Dayton ‘deeply concerned’ about ruling in Wilf case

Gov. Mark Dayton is urging further scrutiny into the stadium deal following the news that Mark and Zygi Wilf have lost a big real estate court case in New Jersey. His deputy chief of staff, Bob Hume, just put out this statement:

“I am deeply concerned by the Judge’s findings that the Wilf family committed fraud, breach of contract and breach of fiduciary duty; violated New Jersey’s civil racketeering statute; and presented untruthful and inaccurate financial statements. Those practices are far from the legal standards for doing business in Minnesota.

The Court’s findings pertain to a case that is unrelated to the agreement negotiated last year with the Wilfs and the Vikings. However, since the Stadium Authority has not yet signed the final agreement, I would urge the Board to have its legal counsel assure them and the people of Minnesota that all of the representations made by the team and its owners are truthful and accurate.”

A judge in New Jersey ruled against the Wilf brothers earlier this week, saying the two had systematically cheated their partners in a 764-unit apartment building in Montville, N.J.

"The bad faith and evil motive were demonstrated in the testimony of Zygi Wilf himself," Superior Court Judge Deanne Wilson said, adding the Wilfs hadn't fulfilled the "barest minimum" of their pledges as partners in the deal. "I do not believe I have seen one single financial statement that is true and accurate."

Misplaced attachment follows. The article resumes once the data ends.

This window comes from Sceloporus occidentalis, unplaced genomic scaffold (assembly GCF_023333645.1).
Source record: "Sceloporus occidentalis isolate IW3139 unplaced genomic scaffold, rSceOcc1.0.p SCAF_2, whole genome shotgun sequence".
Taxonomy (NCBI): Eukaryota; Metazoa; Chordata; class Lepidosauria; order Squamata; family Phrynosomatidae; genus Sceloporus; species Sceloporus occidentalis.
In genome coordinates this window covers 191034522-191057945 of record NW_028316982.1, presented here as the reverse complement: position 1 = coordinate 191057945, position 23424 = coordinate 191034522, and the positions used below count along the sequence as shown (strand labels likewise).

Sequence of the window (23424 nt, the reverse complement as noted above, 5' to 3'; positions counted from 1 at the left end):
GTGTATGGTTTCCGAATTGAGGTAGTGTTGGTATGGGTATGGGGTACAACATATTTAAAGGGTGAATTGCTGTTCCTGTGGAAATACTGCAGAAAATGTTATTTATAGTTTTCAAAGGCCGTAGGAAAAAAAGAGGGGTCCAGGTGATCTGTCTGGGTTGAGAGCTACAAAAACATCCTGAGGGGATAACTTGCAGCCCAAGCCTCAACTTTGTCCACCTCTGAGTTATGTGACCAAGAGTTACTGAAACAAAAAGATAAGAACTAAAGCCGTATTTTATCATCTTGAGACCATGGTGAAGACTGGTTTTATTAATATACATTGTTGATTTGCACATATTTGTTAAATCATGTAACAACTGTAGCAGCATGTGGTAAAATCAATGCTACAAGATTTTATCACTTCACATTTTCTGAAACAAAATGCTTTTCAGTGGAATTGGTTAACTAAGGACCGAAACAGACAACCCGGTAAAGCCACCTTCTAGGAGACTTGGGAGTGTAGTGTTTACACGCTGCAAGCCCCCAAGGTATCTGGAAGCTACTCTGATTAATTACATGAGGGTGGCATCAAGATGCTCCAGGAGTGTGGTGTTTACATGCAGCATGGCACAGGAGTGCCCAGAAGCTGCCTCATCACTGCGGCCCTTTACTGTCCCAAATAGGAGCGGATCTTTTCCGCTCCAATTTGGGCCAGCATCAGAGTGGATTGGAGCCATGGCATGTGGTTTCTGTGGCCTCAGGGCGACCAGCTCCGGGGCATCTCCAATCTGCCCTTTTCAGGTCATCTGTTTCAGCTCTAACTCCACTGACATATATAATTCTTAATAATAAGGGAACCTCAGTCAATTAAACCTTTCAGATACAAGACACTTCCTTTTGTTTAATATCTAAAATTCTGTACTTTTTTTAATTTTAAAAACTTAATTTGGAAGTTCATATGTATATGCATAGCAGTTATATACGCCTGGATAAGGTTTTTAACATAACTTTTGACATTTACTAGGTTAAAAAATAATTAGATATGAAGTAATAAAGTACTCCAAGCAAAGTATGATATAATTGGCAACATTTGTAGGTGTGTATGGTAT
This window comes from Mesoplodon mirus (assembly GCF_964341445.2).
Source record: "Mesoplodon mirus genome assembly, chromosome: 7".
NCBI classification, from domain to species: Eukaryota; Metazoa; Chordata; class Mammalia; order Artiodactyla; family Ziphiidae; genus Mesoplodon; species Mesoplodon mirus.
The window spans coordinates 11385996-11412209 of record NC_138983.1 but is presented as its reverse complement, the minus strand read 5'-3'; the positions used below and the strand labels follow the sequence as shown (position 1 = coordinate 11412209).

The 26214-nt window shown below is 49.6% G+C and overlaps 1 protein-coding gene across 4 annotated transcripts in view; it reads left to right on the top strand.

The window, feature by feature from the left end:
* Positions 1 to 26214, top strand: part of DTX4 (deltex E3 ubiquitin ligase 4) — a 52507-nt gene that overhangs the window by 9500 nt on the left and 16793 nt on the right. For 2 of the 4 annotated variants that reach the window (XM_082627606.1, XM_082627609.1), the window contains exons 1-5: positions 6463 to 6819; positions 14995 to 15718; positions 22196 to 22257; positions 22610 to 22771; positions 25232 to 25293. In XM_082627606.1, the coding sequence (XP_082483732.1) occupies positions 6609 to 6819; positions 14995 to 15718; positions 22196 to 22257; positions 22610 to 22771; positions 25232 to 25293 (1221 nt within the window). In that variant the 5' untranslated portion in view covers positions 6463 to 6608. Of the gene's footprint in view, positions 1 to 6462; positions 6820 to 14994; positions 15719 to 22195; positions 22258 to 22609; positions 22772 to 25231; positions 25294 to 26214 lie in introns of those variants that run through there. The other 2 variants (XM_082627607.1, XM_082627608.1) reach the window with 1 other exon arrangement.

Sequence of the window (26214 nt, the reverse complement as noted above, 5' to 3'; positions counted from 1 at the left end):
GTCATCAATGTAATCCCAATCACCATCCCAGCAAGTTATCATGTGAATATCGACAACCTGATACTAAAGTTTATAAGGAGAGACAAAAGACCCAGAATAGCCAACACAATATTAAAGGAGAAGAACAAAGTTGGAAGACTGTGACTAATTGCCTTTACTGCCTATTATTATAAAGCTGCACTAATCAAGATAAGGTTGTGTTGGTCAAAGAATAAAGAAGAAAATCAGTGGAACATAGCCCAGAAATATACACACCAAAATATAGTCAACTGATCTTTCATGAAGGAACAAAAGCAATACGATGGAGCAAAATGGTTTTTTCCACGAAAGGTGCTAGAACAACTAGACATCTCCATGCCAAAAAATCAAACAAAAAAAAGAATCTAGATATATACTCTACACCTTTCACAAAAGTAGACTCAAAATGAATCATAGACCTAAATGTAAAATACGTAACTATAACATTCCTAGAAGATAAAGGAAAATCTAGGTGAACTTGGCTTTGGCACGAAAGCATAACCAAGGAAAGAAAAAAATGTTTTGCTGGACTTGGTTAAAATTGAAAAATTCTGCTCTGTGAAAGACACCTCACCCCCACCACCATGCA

Officially, she ruled that Zygi Wilf, his brother Mark and cousin Leonard committed fraud, breach of contract and breach of fiduciary duty and violated New Jersey's civil racketeering law.

The news comes as the Vikings and the Minnesota Sports Facilities Authority are negotiating the final terms of a use agreement -- essentially the stadium lease -- for the new facility the state agreed to build last year. Taxpayers are also financing $348 million of the $975 million project. The Vikings agreed in 2012 to pay $477 million of the deal.

"This is a private business matter and involves a business dispute," Vikings vice president of public affairs Lester Bagley told the Associated Press yesterday. "But it will not impact the Vikings or the stadium project."

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